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The restaurant, known for its music scene, has not been able to recover from a bad summer.
The Roanoke Times | File 2012
Growler’s at Towers Shopping Center will close after this weekend, silencing an active music spot.
Saturday, May 11, 2013
A 13-year era of Roanoke restaurant, music and brewpub history is coming to an end. Growler’s American Grill and Venue, at Towers Shopping Center, is closing for good on Monday.
Growler’s owner Barry Caldwell said that after a poor performance in the summer of 2012 — which included closing the restaurant for five days after the June 29 derecho — the business fell behind on rent. Business picked up last winter, but not enough to cover the losses of the previous year, he said. Some successful concerts from touring acts in the business’s music room did not take up the slack.
“You have some good shows and have some good weeks, but we couldn’t link up three or four good weeks in a row to get back on page,” he said. “I don’t think we could stand another summer like last summer.”
Growler’s employed about 28 people — kitchen staff, wait staff, bartenders and bouncers — Caldwell said. It also was home to Big Daddy’s Brewing Co., a separate business that sold a variety of beers not only at Growler’s, but also at about 10 restaurants in the Roanoke Valley and at Salem Memorial Baseball Stadium.
Workers were moving out the brewery on Friday, taking the gear to storage until a new space can be found, brewmaster Sean Osborne said. He and his partners said they plan to reopen the brewery elsewhere, with a tasting room, at some point in the fall.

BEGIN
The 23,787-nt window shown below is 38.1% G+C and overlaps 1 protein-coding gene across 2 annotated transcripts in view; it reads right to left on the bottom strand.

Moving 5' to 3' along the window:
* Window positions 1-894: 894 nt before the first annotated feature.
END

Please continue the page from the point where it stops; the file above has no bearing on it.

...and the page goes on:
Osborne said that he filled every keg he had and sold them to Layman Distributing in Salem.
“But I didn’t have that many kegs,” he said. “I imagine it won’t be too long before it’s all run out, unfortunately.”
The restaurant began as part of the Awful Arthur’s Seafood Co. chain, and Caldwell was its manager from the time it opened at Towers in 2000. He bought the business from Todd Lancaster in January 2010, and a year later changed the name and menu.
In both of its iterations, the restaurant was just as well known for its national, regional and local music lineup as for its food and beer.
The room, which had a capacity of about 400, hosted nationally touring shows that included rap acts Slick Rick, Nappy Roots and Murs; jazz-funk bands Karl Denson’s Tiny Universe, Soulive and Jeff Coffin and the Mu’Tet; Americana acts Jason Isbell and the 400 Unit, James McMurtry and The Band of Heathens, jambands Tea Leaf Green and Donna the Buffalo; funk-rockers Ivan Neville’s Dumpstaphunk and Sister Sparrow & the Dirty Birds; and roots rockers Reverend Horton Heat and Unknown Hinson.
Growler’s in recent years also provided one of the valley’s most consistent venues for the local hip-hop scene, and hosted other locals acts such as The Floorboards, Tobacco Apache and Electric Chameleon.
Smoking in the establishment had become a sticking point with some patrons, and last year, Caldwell went to an across-the-board no smoking policy. After that, customers who dined in the front portion of the restaurant to avoid the barroom smoke began eating in the barroom.
“We just had too much space … that wasn’t generating revenue,” Caldwell said.
Growler’s was scheduled to host its final concert on Saturday, with nationally touring Dangermuffin headlining and Tobacco Apache opening.
“I’m kind of overwhelmed at this point with everything that’s going on,” Caldwell said. “I never thought that we’d be closing, but you close one chapter of your life and you open a new one.
“I hope to stay viable in the music scene in some way shape or form. But we’ll see. I’ve gotta find a job and help my people find jobs.”
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